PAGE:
Saturday, May 31, 2014

An Ape Contemplating the Meaning of Life...


Artwork by Jean Labourdette.

Cryptic Curiosities: Pepper's Ghost


During the Victorian Era, many were fascinated with afterlife, ghosts, and communicating with spirits.  Thus, spiritualism was a major near-religion for people during this time in history.  Psychic readings, séances, spirit photography, and other curiosities sought to appease the public's hunger for the supernatural.  Additionally, the "Ghost Show" was born.

The Ghost Show allowed audience members to witness the appearance of spirits in the comfort of the theater.  However, the conjuring of these ghosts was actually a clever illusion devised by the creator of the Ghost Show, John Henry Pepper. Unlike many "ghost-makers" during this time, Pepper never attempted to pass off his ghosts as anything more than illusion and did not seek to take advantage of his audience, but to entertain and even educate.


Pepper, a professor of chemistry, developed the illusion by taking advantage of successive reflections (the same kind of reflections you might notice in the glass as you ride in a car at night).  The trick worked in this way:  A projectionist below the stage shined an intense beam of light on an actor portraying a ghost.  A large sheet of glass tilted at a 45 degree angle toward the audience reflected the image of the actor below to give the audience the illusion of a semi-transparent "ghost" on stage.  Through careful coordination and stage direction, actors were able to interact with the fabricated phantoms.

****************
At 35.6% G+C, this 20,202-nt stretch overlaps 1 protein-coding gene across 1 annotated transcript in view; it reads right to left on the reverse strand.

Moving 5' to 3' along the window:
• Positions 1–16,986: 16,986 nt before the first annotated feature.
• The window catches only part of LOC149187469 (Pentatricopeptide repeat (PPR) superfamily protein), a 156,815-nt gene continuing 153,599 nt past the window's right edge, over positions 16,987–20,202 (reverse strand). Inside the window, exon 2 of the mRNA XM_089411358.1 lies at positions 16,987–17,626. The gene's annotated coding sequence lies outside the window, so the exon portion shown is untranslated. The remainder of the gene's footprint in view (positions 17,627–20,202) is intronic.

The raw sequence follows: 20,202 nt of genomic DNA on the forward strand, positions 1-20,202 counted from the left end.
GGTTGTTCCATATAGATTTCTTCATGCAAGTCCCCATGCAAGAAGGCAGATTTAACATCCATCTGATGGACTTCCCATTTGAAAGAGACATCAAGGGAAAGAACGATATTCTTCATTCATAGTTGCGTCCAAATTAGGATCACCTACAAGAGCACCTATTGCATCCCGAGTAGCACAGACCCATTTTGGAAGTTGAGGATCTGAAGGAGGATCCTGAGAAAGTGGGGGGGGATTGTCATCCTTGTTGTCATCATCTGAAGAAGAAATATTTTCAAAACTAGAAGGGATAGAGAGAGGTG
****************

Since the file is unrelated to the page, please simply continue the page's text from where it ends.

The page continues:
A similar technique is occasionally used even to this day to create 3-dimensional holograms.

Monday, May 26, 2014

Godzilla Through the Years - Part 8

The 2014 American Film:  Return of the King


Spoilers below!  
Read on at your own risk!

Marking the 60th Anniversary of the original 1954 film, Godzilla has once again returned to the big screen and, thankfully, returned to form. 

Legendary Pictures' 2014 Godzilla is a very different American Godzilla film.  Unlike the 1998 movie, the filmmakers have paid careful attention to the original Japanese films and made careful efforts to pay appropriate homage.  Once again, radioactivity plays a major role in the plot and the theme of "Man versus Nature" takes center stage amidst the conflict for survival between leviathans and humanity.